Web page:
It's the night of the Easter Vigil. After the lighting of the new fire, the glow of candles in a darkened church is a vivid reminder that the light of Christ, shared in baptism, lights up our common life. The restoration of the baptism of adults to its primary place in the church’s ensemble of rites for the Easter solemnity underscores the treasure we have, and share, in baptism. But baptism is in trouble in the United States. Not only is infant baptism declining throughout Catholic dioceses, but adult baptism has been diminishing too—and at a startling rate.
In 2000, the U.S. bishops published a scientific study (the only one to date) about how the Rite of Christian Initiation of Adults (RCIA) is faring. The news was encouraging. Seventy-five percent of U.S. Catholic parishes were using it. Most people who participated rated their experience “good.” RCIA was also shown to have the best retention rate of any sacramental preparation process in the church today: 64 percent of Catholics who went through RCIA attended Mass weekly after initiation; 50 percent were active in parish ministries and committees.
The bishops affirmed that the RCIA “has the power to transform parishes when implemented as the rite is intended.” No other rite of the postconciliar era has received such a strong evaluation, but the bishops’ praise seemed fitting when one saw what was happening. The active involvement of sponsors, parishioners, and teams of laypeople, as well as clergy and pastoral staff, produced a revitalization of the parish from the base up. For many, RCIA was perceived not merely as a means of adding new members to the rolls, but as a way of rejuvenating the faith and increasing the joy of those already in the pews.
According to Balthasar Fischer, chairman of the committee that reformed the rites of baptism after Vatican II, those who worked on the new rites thought a lot about the idea of mater ecclesia. They hoped that the renewal of baptism would eventually—certainly not in their lifetimes—lead to a deeper sense of the whole church as the bearer of new life. Yet as early as 1987, when Fischer visited the United States and was introduced to examples of RCIA in parishes, he remarked with astonishment that it was already happening.
The bishops mandated the rite in 1988, and the number of candidates steadily increased. Then the bottom dropped out. From 2005 to 2010 adult baptisms fell by 41 percent. Those losses were masked by a slight gain in the number of adult receptions into full communion—those already baptized in another Christian community. But then those totals began to fall too.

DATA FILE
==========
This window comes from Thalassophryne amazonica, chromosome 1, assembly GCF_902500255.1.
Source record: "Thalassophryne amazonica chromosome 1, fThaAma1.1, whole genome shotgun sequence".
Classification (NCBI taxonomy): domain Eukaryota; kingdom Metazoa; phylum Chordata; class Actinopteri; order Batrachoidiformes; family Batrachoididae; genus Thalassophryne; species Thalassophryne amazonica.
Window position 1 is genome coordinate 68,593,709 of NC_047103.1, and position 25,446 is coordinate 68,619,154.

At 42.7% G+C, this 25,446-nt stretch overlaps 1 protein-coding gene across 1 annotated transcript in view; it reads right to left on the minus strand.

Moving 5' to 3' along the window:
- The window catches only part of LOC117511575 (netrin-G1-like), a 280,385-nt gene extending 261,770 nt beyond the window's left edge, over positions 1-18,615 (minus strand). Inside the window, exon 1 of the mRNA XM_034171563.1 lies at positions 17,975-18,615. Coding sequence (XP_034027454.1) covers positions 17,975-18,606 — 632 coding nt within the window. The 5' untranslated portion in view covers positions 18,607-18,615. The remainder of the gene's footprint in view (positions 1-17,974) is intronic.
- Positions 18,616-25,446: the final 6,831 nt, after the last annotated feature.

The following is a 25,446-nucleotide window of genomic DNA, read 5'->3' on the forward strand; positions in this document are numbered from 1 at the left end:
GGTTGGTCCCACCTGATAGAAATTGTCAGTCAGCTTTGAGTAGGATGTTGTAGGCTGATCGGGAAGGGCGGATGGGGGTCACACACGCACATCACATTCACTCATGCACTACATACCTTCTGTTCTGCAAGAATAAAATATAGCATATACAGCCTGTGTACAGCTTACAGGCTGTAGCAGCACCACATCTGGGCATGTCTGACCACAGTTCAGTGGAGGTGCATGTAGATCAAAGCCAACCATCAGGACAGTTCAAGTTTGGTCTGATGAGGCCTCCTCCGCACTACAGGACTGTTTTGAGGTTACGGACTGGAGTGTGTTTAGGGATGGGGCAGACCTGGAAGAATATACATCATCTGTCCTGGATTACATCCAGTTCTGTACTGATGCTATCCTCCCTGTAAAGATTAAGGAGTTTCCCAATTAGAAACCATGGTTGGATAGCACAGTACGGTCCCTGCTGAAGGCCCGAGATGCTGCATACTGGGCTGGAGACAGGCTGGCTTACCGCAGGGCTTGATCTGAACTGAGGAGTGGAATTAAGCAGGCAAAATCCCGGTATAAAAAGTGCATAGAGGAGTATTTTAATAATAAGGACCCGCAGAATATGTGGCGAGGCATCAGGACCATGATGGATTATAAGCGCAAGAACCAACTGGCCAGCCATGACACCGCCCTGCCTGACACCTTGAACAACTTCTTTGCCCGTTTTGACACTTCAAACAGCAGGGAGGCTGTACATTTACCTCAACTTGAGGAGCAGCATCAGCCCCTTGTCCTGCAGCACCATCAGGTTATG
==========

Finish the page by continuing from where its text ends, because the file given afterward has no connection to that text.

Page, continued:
The dropoff has slowed, but the losses were never regained. There are 49 percent fewer adult baptisms today than there were in 2000. In 2013, the North American Forum on the Catechumenate, the premier agency for training in the ministries of Christian initiation, closed its doors for lack of participants in its institutes. The bishops have not given much sign of having noticed; their attention seems focused elsewhere.
Why the sharp downturn? It’s not for lack of talk about “the new evangelization.” Short of another survey, however, one can only speculate. The sexual-abuse crisis has taken its toll in morale and money. Still, it’s worth noting that despite sustained media accounts of the scandal beginning in 2002, the number of adult baptisms held steady for three more years. The decline did not begin until John Paul II died and Benedict XVI was elected. Perhaps people who were considering becoming Catholic perceived a change in direction in the church and decided, “This is not for me.”
Will the “Francis effect” reverse this trend? Early reports are promising, but the number of adults seeking baptism would have to double in order to reach pre-2005 levels in absolute terms, and increase even more to hold its own relative to the growth of the Catholic population as a whole. To bank on Pope Francis as some sort of deus ex machina without a corresponding effort to rebuild the conditions that made adult baptism grow before 2005 would be absurd.
No, we need to return to what spurred the growth in the first place: hospitality, a sense of faith as a journey we undertake together, reliance on the word of God and human experience over textbooks, and the celebration of rites that boldly use symbols. If we are to revive the mandate of mater ecclesia, the bishops must embrace the liturgical reforms of Vatican II, instead of paring them away.